Privacy on blockchain: as explained by Howard Wu
Privacy concerns trouble even permissioned blockchains, says Dekrypt Capital’s Howard Wu, because without privacy, digital currencies can’t be fungible.
Bitcoin can’t provide strong privacy guarantees, which is becoming a problem for widespread adoption of it and other crypto-currencies, which has implications for even the blockchain consortiums of financial institutions.
Howard Wu, co-portfolio manager at Dekrypt Capital in California, says most development in digital currencies has focused on scale and improving transaction times. “It’s like everyone’s been playing offense, trying to go for the touchdown. But there hasn’t been so much attention on playing defense – and defense is mainly about privacy,” he said, speaking at a Garage Academy lecture.
Dekrypt Capital is the venture arm of Blockchain at Berkeley, a university-based ecosystem for research, education and consulting, to which Wu also serves as an advisor.
Satoshi Nakamoto’s white paper introducing Bitcoin had promised it would be private, with transaction identities unconnected to real-world ones, Wu says. But that hasn’t turned out to be the case, and government investigators have been able to trace Bitcoin transaction histories to incriminate criminals behind the Silk Road website that had been used for facilitating drug and other transactions.
The problem with transparency is that it makes data about user’s spending habits and account balances knowable, while issues of tainted Bitcoins don’t allow them to be freed of their history – unlike cash, whose market value isn’t distorted even if the bills passed through criminal hands.
In other words, says Wu, Bitcoin needs to be allowed to become fungible if it is to fulfill its purpose as a currency.
Regulators, initially keen to expose crypto-currency movements, have come around to a more nuanced view of efforts to improve privacy, however. They have come to realize Bitcoin isn’t as private as it was advertized; there exist companies that can trace crypto transactions to real-world identities; and it’s increasingly difficult for anyone to trade large amounts of digital assets for fiat money.
Bank blockchains also at risk
This is also an issue for financial instituitons' blockchain consortiums, Wu says. Although these consortiums favor private and permissioned access, rather than being open to anyone who wishes to participate, they too are struggling with privacy concerns. Networks, particularly in the B2B world, have the potential to release information to fellow participants that banks don’t want to disclose, such as transaction or sales volumes.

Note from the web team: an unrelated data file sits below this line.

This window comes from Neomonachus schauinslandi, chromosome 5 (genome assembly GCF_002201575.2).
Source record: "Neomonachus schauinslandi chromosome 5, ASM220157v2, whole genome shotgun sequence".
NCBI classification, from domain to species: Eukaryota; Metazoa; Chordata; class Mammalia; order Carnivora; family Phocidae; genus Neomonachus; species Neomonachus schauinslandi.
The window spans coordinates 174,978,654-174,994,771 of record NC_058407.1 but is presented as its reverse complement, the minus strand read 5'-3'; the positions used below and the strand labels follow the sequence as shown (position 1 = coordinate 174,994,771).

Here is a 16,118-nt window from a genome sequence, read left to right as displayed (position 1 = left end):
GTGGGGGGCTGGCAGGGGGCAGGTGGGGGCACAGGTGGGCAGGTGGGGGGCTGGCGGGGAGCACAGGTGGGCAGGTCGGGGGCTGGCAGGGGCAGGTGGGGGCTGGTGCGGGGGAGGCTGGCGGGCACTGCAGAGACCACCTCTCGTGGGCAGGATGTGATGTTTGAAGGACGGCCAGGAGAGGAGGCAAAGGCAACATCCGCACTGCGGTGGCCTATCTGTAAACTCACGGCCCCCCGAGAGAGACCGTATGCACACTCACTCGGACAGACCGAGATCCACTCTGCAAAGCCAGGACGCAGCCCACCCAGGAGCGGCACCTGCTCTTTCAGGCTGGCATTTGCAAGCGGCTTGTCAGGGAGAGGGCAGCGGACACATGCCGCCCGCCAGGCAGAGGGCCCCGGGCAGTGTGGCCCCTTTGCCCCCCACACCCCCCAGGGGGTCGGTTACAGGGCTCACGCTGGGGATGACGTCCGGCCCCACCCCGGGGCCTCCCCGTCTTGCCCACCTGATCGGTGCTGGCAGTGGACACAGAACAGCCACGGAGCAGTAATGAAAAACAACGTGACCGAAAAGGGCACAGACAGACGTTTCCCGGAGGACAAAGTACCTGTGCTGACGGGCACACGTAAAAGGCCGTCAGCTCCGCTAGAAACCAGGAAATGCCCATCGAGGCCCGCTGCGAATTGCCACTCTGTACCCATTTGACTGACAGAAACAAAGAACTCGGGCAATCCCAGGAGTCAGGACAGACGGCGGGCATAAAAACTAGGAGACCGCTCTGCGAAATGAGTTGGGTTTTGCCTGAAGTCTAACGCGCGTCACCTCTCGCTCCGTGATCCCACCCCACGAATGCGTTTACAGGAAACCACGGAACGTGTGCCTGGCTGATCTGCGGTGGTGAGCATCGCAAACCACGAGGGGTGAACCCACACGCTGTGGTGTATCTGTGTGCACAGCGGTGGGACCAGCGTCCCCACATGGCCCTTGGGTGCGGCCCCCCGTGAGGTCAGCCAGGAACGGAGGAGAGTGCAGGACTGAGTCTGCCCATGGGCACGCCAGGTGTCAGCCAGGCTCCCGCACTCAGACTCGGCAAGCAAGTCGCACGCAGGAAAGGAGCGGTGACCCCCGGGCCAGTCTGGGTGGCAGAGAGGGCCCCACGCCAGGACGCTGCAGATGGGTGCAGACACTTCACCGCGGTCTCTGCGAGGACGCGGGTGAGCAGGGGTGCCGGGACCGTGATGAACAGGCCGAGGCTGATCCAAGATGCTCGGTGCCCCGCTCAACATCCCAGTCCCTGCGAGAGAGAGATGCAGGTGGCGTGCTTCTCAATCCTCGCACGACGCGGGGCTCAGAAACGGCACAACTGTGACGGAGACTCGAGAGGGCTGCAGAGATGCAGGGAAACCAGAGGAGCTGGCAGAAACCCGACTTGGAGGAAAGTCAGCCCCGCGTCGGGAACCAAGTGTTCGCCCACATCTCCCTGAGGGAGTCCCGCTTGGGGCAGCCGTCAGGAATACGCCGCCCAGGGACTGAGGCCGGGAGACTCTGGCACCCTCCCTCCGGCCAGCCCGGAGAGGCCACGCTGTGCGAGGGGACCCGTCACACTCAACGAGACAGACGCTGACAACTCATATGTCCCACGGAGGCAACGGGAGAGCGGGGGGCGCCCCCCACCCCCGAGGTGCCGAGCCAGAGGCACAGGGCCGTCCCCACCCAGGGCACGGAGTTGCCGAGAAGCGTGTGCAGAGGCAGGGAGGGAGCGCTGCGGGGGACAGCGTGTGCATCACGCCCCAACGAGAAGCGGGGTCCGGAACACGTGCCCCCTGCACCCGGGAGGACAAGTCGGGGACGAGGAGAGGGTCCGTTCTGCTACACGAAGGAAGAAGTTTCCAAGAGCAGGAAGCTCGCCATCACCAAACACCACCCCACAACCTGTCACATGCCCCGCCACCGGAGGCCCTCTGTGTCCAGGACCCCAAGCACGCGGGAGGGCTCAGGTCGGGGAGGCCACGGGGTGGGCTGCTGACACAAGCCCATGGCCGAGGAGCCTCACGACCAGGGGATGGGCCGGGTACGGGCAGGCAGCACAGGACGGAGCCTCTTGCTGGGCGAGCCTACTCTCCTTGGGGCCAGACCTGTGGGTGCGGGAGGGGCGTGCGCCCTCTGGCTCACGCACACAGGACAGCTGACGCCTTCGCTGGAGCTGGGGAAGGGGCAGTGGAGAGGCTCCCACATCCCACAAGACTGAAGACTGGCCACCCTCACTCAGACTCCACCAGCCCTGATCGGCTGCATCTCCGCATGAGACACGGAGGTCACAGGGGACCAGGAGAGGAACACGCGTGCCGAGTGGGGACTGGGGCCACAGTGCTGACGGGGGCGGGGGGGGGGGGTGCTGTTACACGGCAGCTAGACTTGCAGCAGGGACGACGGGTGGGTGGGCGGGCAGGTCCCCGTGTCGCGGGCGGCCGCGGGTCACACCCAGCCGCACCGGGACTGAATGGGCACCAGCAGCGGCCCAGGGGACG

“There’s been a natural gravitation to privacy issues” in bank-backed programs, Wu said, noting that last year J.P. Morgan added a privacy function based on zero-knowledge security layer to its Quorum blockchain (see below).
Blockchain at Berkeley consults on blockchain implementation at Fortune500 companies, and is finding privacy a major impediment, Wu adds. “Companies fear leaking trade secrets and [intellectual property],” he said.
Exposed on the blockchain
Bitcoin transactions become “deanonymized” in several ways. Coins sent to fresh addresses ultimately have to return to the spender’s wallet or be forwarded to other recipients, creating associations among addresses. These associations can be clustered on a graphic analysis of exchanges, which can form a picture of a person or company’s activity.
Coins tainted by association with criminal deeds can always be traced back, no matter how many times they are forwarded to fresh addresses. Time stamps can lead investigators to figure out the origin of chains of transactions. And the biggest reveal comes when the crypto world is (inevitably) linked to real-world companies, services and people: by netting user names and addresses, a good portion of a blockchain can be exposed.
Working on defense
Developers such as Wu are working on ways to improve privacy. There are “mixing” services that essentially wash tainted coins until they become clean, by entrusting them to a commingled pool and releasing equivalent values back to owners. Mixing requires trust in the mixer, however, who could disappear with the coins; it also is slow. Developers have come up with decentralized versions, but the volume sizes remain public.
Another project makes transactions confidential, so that only participants know the amounts they are transacting, but it’s costly (it eats up a lot of computer memory) and it doesn’t mask the addresses.
Now developers are trying to combine these two projects so that addresses and volumes are hidden, and funds can’t be stolen by a centralized player.
A third project is called zk-SNARKs, a version of which has been adopted by J.P. Morgan. The zk stands for “zero knowledge”, in which mathematical proofs to validate a transaction don’t reveal the nodes doing the validating. SNARK stands for Succinct Non-interactive ARguments of Knowledge, which boils down to making verifications fast, automatic, and secure.
This protocol is behind zCash, one of several crypto-currencies designed to address privacy concerns (Monero and Dash are others). In theory it meets a lot of the challenges to establishing privacy, but it’s expensive to compute and hard to implement in practice, Wu says.
“You have to acquire these coins from somewhere, from someone,” Wu said. That’s always going to give regulators, thieves and competitors the chance to glean information. But fingering people to specific activity also requires a lot of resources. It’s the job of developers playing defense to make it too expensive and time-consuming for troublemakers to use users’ digital histories against them.